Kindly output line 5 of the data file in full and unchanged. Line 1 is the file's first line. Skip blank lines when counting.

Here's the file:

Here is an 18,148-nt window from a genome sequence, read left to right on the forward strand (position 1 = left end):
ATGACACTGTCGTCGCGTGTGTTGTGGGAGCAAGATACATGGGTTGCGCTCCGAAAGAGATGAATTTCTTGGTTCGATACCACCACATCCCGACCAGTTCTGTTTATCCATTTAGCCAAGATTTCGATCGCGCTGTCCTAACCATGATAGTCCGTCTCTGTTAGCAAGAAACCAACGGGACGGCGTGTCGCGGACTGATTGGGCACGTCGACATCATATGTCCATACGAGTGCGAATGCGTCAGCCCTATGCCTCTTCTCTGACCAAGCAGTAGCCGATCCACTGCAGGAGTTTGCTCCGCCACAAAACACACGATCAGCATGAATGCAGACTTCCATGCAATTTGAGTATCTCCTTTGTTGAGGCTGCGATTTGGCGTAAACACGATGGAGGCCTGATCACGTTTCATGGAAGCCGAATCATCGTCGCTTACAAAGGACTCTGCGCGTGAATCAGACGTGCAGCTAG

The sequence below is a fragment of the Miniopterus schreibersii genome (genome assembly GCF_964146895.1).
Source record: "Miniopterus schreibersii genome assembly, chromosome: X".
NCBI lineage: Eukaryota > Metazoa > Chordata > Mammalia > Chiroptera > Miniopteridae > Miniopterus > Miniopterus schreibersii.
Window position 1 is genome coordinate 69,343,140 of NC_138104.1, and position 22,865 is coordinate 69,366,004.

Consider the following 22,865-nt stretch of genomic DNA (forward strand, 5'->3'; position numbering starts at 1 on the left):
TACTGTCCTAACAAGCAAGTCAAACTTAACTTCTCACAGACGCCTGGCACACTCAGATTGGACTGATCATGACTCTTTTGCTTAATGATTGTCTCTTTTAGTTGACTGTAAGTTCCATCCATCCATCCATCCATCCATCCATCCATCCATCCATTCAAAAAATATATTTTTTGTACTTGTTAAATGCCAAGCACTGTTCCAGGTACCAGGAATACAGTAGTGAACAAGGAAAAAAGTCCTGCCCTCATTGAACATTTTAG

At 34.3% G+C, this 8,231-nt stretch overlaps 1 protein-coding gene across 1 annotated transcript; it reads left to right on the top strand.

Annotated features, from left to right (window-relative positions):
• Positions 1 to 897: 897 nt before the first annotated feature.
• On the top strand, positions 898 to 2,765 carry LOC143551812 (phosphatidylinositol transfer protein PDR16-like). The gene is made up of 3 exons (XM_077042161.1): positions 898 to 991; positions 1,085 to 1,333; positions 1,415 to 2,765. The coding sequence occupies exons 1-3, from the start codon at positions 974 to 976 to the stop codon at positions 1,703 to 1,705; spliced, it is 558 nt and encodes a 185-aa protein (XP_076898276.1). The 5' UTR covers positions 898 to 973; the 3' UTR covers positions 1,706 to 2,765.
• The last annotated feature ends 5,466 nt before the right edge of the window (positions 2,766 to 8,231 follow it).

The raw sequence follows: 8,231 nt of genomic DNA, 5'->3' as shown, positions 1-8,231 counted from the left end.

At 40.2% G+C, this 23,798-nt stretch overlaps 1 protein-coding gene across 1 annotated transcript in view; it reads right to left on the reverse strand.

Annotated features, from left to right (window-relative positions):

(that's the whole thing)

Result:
NCBI lineage: Eukaryota > Metazoa > Chordata > Mammalia > Chiroptera > Miniopteridae > Miniopterus > Miniopterus schreibersii.